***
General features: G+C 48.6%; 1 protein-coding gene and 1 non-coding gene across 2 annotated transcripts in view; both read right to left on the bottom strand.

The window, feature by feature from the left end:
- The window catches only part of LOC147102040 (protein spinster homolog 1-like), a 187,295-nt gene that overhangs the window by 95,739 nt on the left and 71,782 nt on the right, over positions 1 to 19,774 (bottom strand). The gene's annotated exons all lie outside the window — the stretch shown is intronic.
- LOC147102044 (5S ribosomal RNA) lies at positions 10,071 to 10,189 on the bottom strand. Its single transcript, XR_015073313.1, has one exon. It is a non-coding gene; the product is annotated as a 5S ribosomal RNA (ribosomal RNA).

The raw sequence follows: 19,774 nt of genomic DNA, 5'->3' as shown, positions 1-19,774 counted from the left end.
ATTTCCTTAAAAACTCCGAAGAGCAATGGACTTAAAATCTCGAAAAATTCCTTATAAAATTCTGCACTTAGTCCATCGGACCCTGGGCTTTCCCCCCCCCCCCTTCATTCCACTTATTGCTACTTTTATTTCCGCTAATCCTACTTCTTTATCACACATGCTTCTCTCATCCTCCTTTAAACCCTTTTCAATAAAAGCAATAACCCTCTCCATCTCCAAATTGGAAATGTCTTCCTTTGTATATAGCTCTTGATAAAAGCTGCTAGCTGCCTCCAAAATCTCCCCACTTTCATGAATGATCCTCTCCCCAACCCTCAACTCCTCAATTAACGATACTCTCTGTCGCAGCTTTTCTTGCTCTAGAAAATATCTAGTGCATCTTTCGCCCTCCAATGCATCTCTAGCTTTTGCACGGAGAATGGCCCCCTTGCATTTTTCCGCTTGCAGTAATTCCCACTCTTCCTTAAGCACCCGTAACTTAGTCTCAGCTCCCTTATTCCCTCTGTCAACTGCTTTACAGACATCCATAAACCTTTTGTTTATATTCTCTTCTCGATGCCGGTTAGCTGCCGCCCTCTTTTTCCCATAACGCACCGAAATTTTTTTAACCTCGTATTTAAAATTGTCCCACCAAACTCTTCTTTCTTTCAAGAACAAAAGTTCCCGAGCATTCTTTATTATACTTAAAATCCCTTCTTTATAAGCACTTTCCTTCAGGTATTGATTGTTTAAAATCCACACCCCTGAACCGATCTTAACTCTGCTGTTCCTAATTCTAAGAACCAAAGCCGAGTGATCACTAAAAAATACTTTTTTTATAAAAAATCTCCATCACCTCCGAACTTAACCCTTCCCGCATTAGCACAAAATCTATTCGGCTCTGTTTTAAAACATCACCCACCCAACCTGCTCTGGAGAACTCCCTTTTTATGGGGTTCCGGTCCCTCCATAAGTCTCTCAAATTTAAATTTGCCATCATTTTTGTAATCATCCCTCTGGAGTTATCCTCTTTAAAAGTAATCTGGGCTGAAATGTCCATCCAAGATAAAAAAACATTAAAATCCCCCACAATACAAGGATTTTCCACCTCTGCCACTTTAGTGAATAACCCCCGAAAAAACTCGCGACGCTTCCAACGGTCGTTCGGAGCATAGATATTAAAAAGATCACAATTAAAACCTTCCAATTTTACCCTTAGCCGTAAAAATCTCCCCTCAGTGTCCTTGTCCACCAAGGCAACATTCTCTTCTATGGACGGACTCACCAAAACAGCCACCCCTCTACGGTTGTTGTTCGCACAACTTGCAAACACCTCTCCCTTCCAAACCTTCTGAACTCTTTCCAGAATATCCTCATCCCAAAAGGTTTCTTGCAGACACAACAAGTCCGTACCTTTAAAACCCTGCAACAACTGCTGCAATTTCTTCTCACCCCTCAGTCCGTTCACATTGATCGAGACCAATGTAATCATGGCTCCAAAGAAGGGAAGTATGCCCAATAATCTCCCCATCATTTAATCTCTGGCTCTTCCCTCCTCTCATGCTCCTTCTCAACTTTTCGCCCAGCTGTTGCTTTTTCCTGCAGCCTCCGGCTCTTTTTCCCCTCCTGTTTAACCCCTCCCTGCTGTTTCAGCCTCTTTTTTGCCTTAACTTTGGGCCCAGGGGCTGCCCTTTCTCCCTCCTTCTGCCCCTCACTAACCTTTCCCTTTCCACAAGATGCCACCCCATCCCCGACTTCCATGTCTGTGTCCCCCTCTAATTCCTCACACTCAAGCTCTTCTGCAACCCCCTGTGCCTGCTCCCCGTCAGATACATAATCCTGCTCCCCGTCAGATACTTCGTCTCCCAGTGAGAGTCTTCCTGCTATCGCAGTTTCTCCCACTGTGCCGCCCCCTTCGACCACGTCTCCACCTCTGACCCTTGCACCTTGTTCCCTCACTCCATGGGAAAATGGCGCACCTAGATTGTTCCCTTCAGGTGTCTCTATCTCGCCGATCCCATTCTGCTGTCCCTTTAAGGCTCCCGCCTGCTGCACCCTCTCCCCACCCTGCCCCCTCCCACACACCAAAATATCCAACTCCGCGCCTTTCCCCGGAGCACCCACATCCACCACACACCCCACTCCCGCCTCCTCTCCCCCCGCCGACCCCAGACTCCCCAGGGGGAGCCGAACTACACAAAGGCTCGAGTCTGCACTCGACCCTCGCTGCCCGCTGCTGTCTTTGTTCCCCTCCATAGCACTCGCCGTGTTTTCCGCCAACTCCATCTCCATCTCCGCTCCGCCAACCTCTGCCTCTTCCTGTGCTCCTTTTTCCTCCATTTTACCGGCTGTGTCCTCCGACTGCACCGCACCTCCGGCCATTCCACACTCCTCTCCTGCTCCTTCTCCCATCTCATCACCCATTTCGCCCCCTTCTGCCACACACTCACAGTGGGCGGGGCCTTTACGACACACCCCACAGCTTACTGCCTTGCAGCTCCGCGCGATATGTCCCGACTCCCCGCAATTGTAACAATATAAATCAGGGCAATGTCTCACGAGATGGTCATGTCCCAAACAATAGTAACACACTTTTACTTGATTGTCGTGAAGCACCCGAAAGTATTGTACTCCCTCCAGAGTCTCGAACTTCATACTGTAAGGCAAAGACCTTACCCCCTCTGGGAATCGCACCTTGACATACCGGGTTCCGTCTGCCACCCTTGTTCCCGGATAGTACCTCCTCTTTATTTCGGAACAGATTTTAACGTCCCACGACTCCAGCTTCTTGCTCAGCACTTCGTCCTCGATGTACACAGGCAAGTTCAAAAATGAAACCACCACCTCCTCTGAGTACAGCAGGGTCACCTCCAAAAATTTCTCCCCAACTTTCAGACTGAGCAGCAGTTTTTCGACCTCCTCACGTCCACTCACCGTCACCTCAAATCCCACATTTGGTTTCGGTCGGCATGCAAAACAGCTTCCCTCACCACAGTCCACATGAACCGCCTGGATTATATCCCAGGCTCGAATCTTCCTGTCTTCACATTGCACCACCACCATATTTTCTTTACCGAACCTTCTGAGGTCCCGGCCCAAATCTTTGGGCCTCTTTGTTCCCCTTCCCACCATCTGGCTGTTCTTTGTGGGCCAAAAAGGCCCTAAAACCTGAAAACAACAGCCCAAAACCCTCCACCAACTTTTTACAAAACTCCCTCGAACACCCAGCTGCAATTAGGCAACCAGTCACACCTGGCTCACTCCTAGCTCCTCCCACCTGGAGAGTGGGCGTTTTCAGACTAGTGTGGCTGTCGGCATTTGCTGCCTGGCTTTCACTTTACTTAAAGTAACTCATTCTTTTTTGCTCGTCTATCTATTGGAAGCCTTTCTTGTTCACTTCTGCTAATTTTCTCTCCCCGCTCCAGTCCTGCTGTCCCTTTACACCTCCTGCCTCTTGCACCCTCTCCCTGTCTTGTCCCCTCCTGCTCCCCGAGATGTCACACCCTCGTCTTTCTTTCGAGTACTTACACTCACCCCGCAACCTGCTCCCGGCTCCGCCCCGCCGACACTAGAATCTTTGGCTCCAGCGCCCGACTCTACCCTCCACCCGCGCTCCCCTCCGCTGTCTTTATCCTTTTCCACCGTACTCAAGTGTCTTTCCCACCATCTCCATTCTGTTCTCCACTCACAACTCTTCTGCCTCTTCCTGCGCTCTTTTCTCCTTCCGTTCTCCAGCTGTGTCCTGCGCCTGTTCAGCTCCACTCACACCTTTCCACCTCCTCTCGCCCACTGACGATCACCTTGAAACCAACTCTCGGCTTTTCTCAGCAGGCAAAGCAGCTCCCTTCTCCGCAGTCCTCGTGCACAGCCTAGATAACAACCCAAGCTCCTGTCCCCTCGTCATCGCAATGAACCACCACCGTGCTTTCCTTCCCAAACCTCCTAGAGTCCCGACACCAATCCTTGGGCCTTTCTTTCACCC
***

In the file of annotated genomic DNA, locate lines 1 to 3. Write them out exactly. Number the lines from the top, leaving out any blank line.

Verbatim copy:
General features: G+C 48.6%; 1 protein-coding gene and 1 non-coding gene across 2 annotated transcripts in view; both read right to left on the bottom strand.

The window, feature by feature from the left end:
- The window catches only part of LOC147102040 (protein spinster homolog 1-like), a 187,295-nt gene that overhangs the window by 95,739 nt on the left and 71,782 nt on the right, over positions 1 to 19,774 (bottom strand). The gene's annotated exons all lie outside the window — the stretch shown is intronic.